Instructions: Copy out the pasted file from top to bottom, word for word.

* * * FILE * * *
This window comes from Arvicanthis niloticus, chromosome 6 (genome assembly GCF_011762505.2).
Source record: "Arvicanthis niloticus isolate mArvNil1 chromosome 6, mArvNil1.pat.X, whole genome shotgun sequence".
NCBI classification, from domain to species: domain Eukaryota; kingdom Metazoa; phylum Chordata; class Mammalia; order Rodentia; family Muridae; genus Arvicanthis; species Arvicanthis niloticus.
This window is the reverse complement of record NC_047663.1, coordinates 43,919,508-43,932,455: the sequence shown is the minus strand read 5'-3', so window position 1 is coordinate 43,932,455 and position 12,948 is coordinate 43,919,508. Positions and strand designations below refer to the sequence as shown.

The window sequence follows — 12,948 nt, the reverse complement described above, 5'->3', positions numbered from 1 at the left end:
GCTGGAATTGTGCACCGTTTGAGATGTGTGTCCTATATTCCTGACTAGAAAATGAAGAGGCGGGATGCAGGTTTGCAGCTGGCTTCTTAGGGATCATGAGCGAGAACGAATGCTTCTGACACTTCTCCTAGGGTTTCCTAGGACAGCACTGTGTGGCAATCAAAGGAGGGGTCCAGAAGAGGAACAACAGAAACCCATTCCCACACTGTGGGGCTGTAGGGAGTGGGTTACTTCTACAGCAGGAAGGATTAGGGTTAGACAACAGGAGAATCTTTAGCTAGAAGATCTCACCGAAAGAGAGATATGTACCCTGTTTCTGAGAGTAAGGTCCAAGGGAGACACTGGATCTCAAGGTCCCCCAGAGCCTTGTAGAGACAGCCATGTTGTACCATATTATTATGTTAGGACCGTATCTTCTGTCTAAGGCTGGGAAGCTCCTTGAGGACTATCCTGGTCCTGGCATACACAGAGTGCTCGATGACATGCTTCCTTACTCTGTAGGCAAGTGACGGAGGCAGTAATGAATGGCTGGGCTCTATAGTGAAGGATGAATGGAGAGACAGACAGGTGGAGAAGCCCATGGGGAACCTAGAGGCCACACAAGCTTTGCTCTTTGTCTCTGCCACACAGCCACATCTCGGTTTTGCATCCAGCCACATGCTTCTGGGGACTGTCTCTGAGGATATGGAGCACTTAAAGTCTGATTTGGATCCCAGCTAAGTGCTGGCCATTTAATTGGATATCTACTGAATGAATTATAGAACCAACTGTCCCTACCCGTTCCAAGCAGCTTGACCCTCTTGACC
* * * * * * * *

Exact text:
This window comes from Arvicanthis niloticus, chromosome 6 (genome assembly GCF_011762505.2).
Source record: "Arvicanthis niloticus isolate mArvNil1 chromosome 6, mArvNil1.pat.X, whole genome shotgun sequence".
NCBI classification, from domain to species: domain Eukaryota; kingdom Metazoa; phylum Chordata; class Mammalia; order Rodentia; family Muridae; genus Arvicanthis; species Arvicanthis niloticus.
This window is the reverse complement of record NC_047663.1, coordinates 43,919,508-43,932,455: the sequence shown is the minus strand read 5'-3', so window position 1 is coordinate 43,932,455 and position 12,948 is coordinate 43,919,508. Positions and strand designations below refer to the sequence as shown.

The window sequence follows — 12,948 nt, the reverse complement described above, 5'->3', positions numbered from 1 at the left end:
GCTGGAATTGTGCACCGTTTGAGATGTGTGTCCTATATTCCTGACTAGAAAATGAAGAGGCGGGATGCAGGTTTGCAGCTGGCTTCTTAGGGATCATGAGCGAGAACGAATGCTTCTGACACTTCTCCTAGGGTTTCCTAGGACAGCACTGTGTGGCAATCAAAGGAGGGGTCCAGAAGAGGAACAACAGAAACCCATTCCCACACTGTGGGGCTGTAGGGAGTGGGTTACTTCTACAGCAGGAAGGATTAGGGTTAGACAACAGGAGAATCTTTAGCTAGAAGATCTCACCGAAAGAGAGATATGTACCCTGTTTCTGAGAGTAAGGTCCAAGGGAGACACTGGATCTCAAGGTCCCCCAGAGCCTTGTAGAGACAGCCATGTTGTACCATATTATTATGTTAGGACCGTATCTTCTGTCTAAGGCTGGGAAGCTCCTTGAGGACTATCCTGGTCCTGGCATACACAGAGTGCTCGATGACATGCTTCCTTACTCTGTAGGCAAGTGACGGAGGCAGTAATGAATGGCTGGGCTCTATAGTGAAGGATGAATGGAGAGACAGACAGGTGGAGAAGCCCATGGGGAACCTAGAGGCCACACAAGCTTTGCTCTTTGTCTCTGCCACACAGCCACATCTCGGTTTTGCATCCAGCCACATGCTTCTGGGGACTGTCTCTGAGGATATGGAGCACTTAAAGTCTGATTTGGATCCCAGCTAAGTGCTGGCCATTTAATTGGATATCTACTGAATGAATTATAGAACCAACTGTCCCTACCCGTTCCAAGCAGCTTGACCCTCTTGACC